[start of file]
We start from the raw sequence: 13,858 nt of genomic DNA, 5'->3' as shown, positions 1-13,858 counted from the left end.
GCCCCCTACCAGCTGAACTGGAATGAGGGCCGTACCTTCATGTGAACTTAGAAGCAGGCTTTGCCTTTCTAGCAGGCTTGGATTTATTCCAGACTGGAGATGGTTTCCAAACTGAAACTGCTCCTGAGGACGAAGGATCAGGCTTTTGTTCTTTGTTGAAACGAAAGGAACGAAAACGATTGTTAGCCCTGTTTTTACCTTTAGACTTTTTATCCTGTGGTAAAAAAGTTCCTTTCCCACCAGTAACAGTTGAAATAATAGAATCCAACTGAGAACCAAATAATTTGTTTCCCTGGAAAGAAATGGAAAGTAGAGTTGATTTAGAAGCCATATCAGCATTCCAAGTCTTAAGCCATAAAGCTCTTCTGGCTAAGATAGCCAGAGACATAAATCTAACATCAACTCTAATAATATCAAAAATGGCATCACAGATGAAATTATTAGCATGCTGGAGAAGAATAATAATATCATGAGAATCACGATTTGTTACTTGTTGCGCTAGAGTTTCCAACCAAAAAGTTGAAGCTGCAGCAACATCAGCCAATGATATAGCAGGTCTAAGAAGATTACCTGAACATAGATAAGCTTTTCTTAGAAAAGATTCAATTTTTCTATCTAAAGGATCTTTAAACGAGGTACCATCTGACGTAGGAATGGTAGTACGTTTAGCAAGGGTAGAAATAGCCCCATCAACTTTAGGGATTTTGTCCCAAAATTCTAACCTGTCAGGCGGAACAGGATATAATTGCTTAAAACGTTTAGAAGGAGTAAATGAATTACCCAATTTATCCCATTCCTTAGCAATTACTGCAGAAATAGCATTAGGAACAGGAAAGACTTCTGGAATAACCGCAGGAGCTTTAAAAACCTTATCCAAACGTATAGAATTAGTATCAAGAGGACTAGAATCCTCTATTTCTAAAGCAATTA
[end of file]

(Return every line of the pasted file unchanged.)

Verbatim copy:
We start from the raw sequence: 13,858 nt of genomic DNA, 5'->3' as shown, positions 1-13,858 counted from the left end.
GCCCCCTACCAGCTGAACTGGAATGAGGGCCGTACCTTCATGTGAACTTAGAAGCAGGCTTTGCCTTTCTAGCAGGCTTGGATTTATTCCAGACTGGAGATGGTTTCCAAACTGAAACTGCTCCTGAGGACGAAGGATCAGGCTTTTGTTCTTTGTTGAAACGAAAGGAACGAAAACGATTGTTAGCCCTGTTTTTACCTTTAGACTTTTTATCCTGTGGTAAAAAAGTTCCTTTCCCACCAGTAACAGTTGAAATAATAGAATCCAACTGAGAACCAAATAATTTGTTTCCCTGGAAAGAAATGGAAAGTAGAGTTGATTTAGAAGCCATATCAGCATTCCAAGTCTTAAGCCATAAAGCTCTTCTGGCTAAGATAGCCAGAGACATAAATCTAACATCAACTCTAATAATATCAAAAATGGCATCACAGATGAAATTATTAGCATGCTGGAGAAGAATAATAATATCATGAGAATCACGATTTGTTACTTGTTGCGCTAGAGTTTCCAACCAAAAAGTTGAAGCTGCAGCAACATCAGCCAATGATATAGCAGGTCTAAGAAGATTACCTGAACATAGATAAGCTTTTCTTAGAAAAGATTCAATTTTTCTATCTAAAGGATCTTTAAACGAGGTACCATCTGACGTAGGAATGGTAGTACGTTTAGCAAGGGTAGAAATAGCCCCATCAACTTTAGGGATTTTGTCCCAAAATTCTAACCTGTCAGGCGGAACAGGATATAATTGCTTAAAACGTTTAGAAGGAGTAAATGAATTACCCAATTTATCCCATTCCTTAGCAATTACTGCAGAAATAGCATTAGGAACAGGAAAGACTTCTGGAATAACCGCAGGAGCTTTAAAAACCTTATCCAAACGTATAGAATTAGTATCAAGAGGACTAGAATCCTCTATTTCTAAAGCAATTA